by Darin Lowery
So the question is- who knew? Who knew when we sat down for breakfast in the mid-Sixties and poured milk over our Cheerios that one day someone would actually covet the cereal box? To add insult to injury, some of those very boxes- the ones we threw in the trash because no one even thought of recycling in those days- may sell for up to $1400 on eBay. I suppose the larger question for most people would be how did any of these even survive?
I can tell you from personal experience that I have a stack of cereal boxes- sadly, they’re only a decade old- which I used as filler between picture frames as I packed for my big move to Arizona. These boxes- flattened and in perfect condition- are in a safe place and will one day pave the way for my happy and prosperous retirement. I hope.
Prices for pedestrian cereal boxes in good condition run from $1-$25. At the low end is a twenty year old orange ‘Kix’ box; mid-level, for eight bucks, a 1980’s ‘Mr. T’ box; higher end is a nice taxi-yellow Cheerios cereal box. If you’re looking for a 1978 ‘Frosted Rice’ piece, hawked by Tony the Tiger, expect to pay about $98. A ‘Sugar Smacks’ box from the same period will set you back only $43.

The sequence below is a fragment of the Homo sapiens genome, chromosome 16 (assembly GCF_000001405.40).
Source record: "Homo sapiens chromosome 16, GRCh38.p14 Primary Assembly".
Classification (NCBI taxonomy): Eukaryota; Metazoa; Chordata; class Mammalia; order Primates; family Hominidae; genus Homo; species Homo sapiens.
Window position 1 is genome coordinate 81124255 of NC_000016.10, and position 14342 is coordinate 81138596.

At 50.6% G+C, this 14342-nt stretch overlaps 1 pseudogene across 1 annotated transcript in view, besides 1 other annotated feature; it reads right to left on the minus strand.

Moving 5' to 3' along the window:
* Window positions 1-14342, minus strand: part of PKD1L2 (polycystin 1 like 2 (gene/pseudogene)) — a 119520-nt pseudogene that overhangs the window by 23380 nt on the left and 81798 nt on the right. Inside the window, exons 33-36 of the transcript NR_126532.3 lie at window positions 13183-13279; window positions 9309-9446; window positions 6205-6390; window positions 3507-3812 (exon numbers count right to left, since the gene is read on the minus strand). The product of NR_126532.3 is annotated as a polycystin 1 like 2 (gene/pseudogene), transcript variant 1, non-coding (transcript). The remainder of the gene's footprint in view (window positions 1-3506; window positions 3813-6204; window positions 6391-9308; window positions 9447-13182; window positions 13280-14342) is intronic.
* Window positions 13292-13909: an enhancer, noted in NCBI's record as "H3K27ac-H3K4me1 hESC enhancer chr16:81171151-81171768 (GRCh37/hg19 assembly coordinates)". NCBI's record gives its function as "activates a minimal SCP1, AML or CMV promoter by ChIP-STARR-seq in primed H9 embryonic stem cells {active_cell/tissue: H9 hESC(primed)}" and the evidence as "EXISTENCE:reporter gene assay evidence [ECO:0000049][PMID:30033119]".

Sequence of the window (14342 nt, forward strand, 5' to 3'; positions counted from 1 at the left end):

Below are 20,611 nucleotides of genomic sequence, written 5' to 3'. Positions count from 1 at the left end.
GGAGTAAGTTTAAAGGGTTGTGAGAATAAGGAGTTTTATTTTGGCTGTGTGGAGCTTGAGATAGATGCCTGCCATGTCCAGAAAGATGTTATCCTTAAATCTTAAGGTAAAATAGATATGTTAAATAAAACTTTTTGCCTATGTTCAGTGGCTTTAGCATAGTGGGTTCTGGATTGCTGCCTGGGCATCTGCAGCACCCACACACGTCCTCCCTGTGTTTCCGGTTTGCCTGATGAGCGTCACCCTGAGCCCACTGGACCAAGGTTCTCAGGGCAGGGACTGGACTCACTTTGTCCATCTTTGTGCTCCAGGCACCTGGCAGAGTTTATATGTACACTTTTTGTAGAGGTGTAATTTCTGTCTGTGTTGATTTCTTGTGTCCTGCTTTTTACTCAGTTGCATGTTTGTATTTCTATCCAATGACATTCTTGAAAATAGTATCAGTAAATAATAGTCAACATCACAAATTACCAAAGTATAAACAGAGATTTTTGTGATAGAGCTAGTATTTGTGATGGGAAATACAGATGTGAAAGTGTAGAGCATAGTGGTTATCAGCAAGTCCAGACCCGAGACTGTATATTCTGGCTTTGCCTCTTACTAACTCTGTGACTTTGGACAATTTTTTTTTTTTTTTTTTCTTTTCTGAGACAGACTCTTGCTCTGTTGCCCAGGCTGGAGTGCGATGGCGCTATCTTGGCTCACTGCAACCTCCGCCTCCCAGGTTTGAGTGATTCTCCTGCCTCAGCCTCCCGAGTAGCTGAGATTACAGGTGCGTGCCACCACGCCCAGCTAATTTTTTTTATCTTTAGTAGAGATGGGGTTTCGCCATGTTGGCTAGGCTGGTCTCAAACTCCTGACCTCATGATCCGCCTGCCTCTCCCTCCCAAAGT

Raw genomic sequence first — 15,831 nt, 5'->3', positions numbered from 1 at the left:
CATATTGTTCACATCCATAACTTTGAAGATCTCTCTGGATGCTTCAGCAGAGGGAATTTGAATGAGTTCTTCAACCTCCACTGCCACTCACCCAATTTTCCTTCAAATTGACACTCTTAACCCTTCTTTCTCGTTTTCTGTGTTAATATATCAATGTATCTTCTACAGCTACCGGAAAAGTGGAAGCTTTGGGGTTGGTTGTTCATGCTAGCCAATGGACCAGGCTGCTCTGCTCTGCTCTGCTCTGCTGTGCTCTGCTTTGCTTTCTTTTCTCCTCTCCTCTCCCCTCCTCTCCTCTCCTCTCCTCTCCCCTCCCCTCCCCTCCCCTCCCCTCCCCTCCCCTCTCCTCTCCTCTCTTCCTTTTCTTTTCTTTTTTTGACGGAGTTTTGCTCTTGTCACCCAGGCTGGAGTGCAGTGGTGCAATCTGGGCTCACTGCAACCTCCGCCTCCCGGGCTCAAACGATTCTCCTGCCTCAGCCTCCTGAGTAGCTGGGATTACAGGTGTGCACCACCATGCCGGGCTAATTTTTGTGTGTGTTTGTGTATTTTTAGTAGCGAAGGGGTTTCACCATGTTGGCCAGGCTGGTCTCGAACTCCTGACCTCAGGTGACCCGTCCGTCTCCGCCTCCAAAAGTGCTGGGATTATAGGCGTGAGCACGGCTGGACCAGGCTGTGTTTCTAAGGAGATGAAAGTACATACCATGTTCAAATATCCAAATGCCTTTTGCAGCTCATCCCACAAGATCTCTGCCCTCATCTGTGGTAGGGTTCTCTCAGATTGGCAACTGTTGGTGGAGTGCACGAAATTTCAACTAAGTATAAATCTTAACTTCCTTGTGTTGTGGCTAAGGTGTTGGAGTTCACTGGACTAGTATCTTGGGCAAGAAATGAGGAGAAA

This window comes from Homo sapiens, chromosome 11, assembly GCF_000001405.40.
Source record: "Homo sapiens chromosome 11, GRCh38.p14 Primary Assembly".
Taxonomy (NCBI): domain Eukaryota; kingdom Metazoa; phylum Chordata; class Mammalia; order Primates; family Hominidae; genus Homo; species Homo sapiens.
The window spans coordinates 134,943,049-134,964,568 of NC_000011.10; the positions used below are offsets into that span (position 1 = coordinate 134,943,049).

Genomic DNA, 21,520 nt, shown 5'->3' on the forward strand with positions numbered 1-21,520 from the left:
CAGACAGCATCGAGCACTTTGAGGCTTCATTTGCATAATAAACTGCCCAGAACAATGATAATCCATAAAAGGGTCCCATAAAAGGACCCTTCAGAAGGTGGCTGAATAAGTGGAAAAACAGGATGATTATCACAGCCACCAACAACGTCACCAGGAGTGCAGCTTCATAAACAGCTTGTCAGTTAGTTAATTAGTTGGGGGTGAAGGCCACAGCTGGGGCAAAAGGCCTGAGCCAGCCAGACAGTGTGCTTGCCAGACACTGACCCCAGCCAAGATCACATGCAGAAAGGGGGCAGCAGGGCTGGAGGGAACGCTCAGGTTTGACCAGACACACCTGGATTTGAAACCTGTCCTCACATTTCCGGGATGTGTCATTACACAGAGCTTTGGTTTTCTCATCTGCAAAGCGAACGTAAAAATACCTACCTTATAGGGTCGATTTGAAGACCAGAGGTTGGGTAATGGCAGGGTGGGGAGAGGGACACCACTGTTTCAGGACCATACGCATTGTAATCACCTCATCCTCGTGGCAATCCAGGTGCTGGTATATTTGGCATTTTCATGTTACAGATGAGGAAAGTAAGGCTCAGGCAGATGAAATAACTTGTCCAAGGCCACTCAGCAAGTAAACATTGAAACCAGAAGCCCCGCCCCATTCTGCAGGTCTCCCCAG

The Big Daddy of cereal boxes as of this writing is a 1972 ‘Alpha Bits’ box featuring Michael Jackson and the Jackson Five- it’s listed at $1399 and, as yet, has no takers.
I knew a guy, years ago in Chicago, who was obsessed with anything breakfast-related. He liked Aunt Jemima stuff, Quisp and Quake cereal boxes, and anything related to Tang Breakfast Drink (“It’s what the astronauts drink” was the tagline: they actually mixed the powder with water produced as a by-product from one of the life support devices to make it taste better). This man was obsessed– so much so that it got to the point I’d try to avoid him. One can talk about pancakes and powdered fruit drinks for only so long. The same can be said of cereal boxes.
Still, one never knows what future generations may prize. Therefore, I’ve decided to keep everything and throw away nothing. Perhaps one day soon you’ll see me on that ‘Hoarders’ television show. After all, I’ve got my retirement to think of.